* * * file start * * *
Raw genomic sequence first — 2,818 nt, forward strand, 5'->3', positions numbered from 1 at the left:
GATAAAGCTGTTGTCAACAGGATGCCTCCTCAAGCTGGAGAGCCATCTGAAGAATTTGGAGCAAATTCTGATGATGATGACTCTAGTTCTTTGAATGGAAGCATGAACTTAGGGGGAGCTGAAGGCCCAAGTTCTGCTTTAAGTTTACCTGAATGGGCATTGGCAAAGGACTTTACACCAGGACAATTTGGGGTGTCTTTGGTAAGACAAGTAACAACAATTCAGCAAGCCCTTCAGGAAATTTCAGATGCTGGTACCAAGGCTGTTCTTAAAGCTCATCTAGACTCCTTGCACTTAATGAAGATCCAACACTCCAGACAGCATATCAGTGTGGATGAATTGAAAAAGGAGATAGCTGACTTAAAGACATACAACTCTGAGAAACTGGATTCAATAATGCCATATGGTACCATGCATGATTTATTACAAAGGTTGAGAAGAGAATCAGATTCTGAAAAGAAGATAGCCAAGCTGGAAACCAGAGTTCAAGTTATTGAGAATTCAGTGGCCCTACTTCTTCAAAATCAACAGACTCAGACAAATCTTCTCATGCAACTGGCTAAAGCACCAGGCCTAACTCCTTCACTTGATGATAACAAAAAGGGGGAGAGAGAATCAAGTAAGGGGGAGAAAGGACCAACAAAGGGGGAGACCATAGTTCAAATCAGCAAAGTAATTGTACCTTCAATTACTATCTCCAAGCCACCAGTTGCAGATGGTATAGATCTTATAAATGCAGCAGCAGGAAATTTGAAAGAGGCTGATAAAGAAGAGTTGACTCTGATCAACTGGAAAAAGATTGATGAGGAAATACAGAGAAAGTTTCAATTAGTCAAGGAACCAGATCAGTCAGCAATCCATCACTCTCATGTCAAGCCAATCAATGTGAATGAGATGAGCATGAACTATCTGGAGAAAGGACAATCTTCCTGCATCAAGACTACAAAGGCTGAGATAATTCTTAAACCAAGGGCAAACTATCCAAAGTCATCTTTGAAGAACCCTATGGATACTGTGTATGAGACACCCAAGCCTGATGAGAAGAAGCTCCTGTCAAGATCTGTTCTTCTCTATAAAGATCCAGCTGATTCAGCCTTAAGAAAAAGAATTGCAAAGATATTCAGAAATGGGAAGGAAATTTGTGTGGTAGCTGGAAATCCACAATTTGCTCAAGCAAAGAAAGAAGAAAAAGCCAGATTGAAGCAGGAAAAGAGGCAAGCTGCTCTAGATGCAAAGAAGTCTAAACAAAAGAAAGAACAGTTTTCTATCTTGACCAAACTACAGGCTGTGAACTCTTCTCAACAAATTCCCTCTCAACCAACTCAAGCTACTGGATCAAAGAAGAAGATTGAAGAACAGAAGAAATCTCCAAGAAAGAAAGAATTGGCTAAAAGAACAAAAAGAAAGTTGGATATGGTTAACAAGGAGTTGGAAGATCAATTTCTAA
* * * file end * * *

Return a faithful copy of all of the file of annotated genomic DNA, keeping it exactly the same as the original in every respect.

Raw genomic sequence first — 2,818 nt, forward strand, 5'->3', positions numbered from 1 at the left:
GATAAAGCTGTTGTCAACAGGATGCCTCCTCAAGCTGGAGAGCCATCTGAAGAATTTGGAGCAAATTCTGATGATGATGACTCTAGTTCTTTGAATGGAAGCATGAACTTAGGGGGAGCTGAAGGCCCAAGTTCTGCTTTAAGTTTACCTGAATGGGCATTGGCAAAGGACTTTACACCAGGACAATTTGGGGTGTCTTTGGTAAGACAAGTAACAACAATTCAGCAAGCCCTTCAGGAAATTTCAGATGCTGGTACCAAGGCTGTTCTTAAAGCTCATCTAGACTCCTTGCACTTAATGAAGATCCAACACTCCAGACAGCATATCAGTGTGGATGAATTGAAAAAGGAGATAGCTGACTTAAAGACATACAACTCTGAGAAACTGGATTCAATAATGCCATATGGTACCATGCATGATTTATTACAAAGGTTGAGAAGAGAATCAGATTCTGAAAAGAAGATAGCCAAGCTGGAAACCAGAGTTCAAGTTATTGAGAATTCAGTGGCCCTACTTCTTCAAAATCAACAGACTCAGACAAATCTTCTCATGCAACTGGCTAAAGCACCAGGCCTAACTCCTTCACTTGATGATAACAAAAAGGGGGAGAGAGAATCAAGTAAGGGGGAGAAAGGACCAACAAAGGGGGAGACCATAGTTCAAATCAGCAAAGTAATTGTACCTTCAATTACTATCTCCAAGCCACCAGTTGCAGATGGTATAGATCTTATAAATGCAGCAGCAGGAAATTTGAAAGAGGCTGATAAAGAAGAGTTGACTCTGATCAACTGGAAAAAGATTGATGAGGAAATACAGAGAAAGTTTCAATTAGTCAAGGAACCAGATCAGTCAGCAATCCATCACTCTCATGTCAAGCCAATCAATGTGAATGAGATGAGCATGAACTATCTGGAGAAAGGACAATCTTCCTGCATCAAGACTACAAAGGCTGAGATAATTCTTAAACCAAGGGCAAACTATCCAAAGTCATCTTTGAAGAACCCTATGGATACTGTGTATGAGACACCCAAGCCTGATGAGAAGAAGCTCCTGTCAAGATCTGTTCTTCTCTATAAAGATCCAGCTGATTCAGCCTTAAGAAAAAGAATTGCAAAGATATTCAGAAATGGGAAGGAAATTTGTGTGGTAGCTGGAAATCCACAATTTGCTCAAGCAAAGAAAGAAGAAAAAGCCAGATTGAAGCAGGAAAAGAGGCAAGCTGCTCTAGATGCAAAGAAGTCTAAACAAAAGAAAGAACAGTTTTCTATCTTGACCAAACTACAGGCTGTGAACTCTTCTCAACAAATTCCCTCTCAACCAACTCAAGCTACTGGATCAAAGAAGAAGATTGAAGAACAGAAGAAATCTCCAAGAAAGAAAGAATTGGCTAAAAGAACAAAAAGAAAGTTGGATATGGTTAACAAGGAGTTGGAAGATCAATTTCTAA